Best Theoretical Lap
The best theoretical lap is used in both the calculation of the "Time Slip" and "Rate of Time Slip", as well as in the summary statistics. The best theoretical lap is calculated by taking the fastest "bits" of all the data currently loaded in to the program to get a single best possible lap that you could have driven. Note that whilst the "best theoretical lap" is used to calculate internal results, it is not possible to look at the data directly. However since the data is only an ensemble of parts of other runs, it is of course possible to look at the component parts if required.
Within the software each lap is cut up every time you add another track marker to the track map. If only a lap marker is added and no track markers, then your best theoretical lap would simply be the fastest whole lap that you drove. If you add a single additional track marker then the lap would be cut into 2 sections, one section will go from the lap marker to the new track marker and one section will run from the track marker back to the lap marker. Similarly if you add another 10 track markers, the software will divide the track into 11 sections and so on. To view the best theoretical lap, open the Summary Statistics window, and select "Complete Laps" from the drop down menu on the top left of the window:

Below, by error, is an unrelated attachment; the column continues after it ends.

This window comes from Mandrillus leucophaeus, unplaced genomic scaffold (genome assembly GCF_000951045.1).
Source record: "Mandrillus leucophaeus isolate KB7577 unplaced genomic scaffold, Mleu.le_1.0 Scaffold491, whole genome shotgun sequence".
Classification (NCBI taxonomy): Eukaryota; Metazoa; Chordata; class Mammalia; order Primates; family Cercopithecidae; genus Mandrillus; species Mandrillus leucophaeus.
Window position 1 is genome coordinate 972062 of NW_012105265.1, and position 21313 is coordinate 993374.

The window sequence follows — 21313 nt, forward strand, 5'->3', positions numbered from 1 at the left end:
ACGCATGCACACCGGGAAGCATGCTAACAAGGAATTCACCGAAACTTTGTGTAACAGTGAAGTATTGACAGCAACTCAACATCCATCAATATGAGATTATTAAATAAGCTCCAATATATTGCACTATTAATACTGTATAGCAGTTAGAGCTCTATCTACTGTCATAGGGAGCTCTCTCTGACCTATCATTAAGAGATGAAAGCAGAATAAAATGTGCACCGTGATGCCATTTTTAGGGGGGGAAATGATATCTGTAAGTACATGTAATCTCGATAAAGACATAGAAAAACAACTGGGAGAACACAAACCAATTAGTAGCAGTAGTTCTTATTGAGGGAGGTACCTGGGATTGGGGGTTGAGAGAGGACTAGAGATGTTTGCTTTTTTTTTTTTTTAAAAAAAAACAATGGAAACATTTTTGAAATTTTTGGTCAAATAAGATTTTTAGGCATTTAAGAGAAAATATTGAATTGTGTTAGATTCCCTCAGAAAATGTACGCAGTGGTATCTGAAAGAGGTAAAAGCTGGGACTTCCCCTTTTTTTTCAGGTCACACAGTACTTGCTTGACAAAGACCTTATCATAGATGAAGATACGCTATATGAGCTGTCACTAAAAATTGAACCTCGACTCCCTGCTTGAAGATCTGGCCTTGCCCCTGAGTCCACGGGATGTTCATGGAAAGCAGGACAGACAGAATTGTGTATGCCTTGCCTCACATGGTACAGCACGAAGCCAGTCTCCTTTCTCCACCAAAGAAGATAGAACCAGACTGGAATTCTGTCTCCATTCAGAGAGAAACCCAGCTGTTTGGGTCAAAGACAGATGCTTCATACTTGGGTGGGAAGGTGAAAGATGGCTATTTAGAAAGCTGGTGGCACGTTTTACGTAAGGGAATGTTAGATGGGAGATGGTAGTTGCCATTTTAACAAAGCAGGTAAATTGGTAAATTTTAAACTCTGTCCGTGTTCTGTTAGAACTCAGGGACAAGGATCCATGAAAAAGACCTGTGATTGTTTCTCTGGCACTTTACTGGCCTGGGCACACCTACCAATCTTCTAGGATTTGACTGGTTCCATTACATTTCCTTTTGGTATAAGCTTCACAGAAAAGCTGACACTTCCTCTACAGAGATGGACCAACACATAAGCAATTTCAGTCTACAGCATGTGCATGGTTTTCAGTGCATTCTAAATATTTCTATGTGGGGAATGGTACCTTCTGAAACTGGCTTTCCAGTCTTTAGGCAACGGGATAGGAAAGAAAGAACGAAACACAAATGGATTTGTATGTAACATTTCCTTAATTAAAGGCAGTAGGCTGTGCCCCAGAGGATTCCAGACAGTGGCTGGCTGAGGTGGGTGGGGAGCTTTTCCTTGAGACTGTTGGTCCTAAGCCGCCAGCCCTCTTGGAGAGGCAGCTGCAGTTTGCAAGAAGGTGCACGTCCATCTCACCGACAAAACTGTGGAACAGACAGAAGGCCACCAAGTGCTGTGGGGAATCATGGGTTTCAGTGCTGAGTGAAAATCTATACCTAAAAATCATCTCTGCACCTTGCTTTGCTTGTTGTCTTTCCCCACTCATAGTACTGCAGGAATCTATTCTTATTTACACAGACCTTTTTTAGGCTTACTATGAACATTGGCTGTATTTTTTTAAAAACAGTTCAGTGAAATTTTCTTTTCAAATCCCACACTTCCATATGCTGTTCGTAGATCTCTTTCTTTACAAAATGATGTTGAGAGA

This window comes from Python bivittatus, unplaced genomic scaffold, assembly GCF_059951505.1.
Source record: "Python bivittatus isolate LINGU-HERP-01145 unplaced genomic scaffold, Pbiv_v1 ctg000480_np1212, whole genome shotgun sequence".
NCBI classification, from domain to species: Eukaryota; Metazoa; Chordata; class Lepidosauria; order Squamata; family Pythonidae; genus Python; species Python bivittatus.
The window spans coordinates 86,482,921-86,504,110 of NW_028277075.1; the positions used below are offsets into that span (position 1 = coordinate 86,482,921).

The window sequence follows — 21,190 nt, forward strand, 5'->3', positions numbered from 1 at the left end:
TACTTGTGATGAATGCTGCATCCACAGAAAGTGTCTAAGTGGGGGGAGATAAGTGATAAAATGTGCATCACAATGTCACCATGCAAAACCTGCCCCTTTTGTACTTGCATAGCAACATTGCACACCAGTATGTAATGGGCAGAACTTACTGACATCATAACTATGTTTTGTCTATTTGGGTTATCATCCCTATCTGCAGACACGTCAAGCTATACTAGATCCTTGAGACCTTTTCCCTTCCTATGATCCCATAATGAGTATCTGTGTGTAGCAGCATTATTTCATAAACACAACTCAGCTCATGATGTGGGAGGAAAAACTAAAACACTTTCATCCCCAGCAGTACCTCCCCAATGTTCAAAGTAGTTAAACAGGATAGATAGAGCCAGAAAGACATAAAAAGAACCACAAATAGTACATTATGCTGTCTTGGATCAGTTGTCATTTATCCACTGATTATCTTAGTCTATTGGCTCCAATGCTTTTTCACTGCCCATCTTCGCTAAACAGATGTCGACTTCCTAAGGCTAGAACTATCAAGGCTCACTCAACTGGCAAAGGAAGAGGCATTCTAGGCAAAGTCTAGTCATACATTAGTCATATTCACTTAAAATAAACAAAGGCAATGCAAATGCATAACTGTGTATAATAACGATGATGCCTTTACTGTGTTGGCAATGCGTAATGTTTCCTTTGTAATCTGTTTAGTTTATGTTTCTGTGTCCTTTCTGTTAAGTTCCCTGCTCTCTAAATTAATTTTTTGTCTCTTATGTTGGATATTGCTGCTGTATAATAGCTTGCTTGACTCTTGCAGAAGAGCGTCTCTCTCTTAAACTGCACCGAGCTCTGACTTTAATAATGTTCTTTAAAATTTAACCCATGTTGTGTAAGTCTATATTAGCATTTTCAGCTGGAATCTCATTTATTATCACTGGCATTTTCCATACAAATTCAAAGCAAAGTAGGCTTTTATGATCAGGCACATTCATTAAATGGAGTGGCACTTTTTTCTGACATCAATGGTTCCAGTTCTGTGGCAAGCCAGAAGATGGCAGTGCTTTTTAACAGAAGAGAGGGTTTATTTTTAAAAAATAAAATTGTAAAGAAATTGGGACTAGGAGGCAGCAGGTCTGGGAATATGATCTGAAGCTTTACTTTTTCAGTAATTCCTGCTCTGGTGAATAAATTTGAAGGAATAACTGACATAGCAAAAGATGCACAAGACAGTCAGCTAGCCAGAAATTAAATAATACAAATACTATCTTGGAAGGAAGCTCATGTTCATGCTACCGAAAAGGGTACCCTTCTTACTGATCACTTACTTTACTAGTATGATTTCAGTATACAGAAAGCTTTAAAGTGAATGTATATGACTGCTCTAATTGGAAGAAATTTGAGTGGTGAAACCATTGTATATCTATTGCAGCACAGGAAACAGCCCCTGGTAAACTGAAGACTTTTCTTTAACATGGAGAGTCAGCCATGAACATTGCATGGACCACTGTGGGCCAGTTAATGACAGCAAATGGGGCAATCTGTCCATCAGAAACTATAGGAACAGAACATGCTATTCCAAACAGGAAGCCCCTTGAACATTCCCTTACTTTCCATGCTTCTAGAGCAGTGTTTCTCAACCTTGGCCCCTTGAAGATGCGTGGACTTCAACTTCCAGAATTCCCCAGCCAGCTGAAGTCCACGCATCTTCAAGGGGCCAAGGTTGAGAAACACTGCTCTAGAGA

There are limitations of the "best theoretical lap" system, for example if you drive into a corner too fast you will be forced to take a poor line and your exit speed will be low. However the software may take the entry speed from one lap and the exit from the other resulting in a fast but technically impossible corner. Another limitation occurs with very closely spaced lap markers - the accuracy of the track maps is a few meters, so if you say added 50 lap markers to a short circuit you may find that you start to get unrealistically fast timings due to an accumulation of small errors in the data.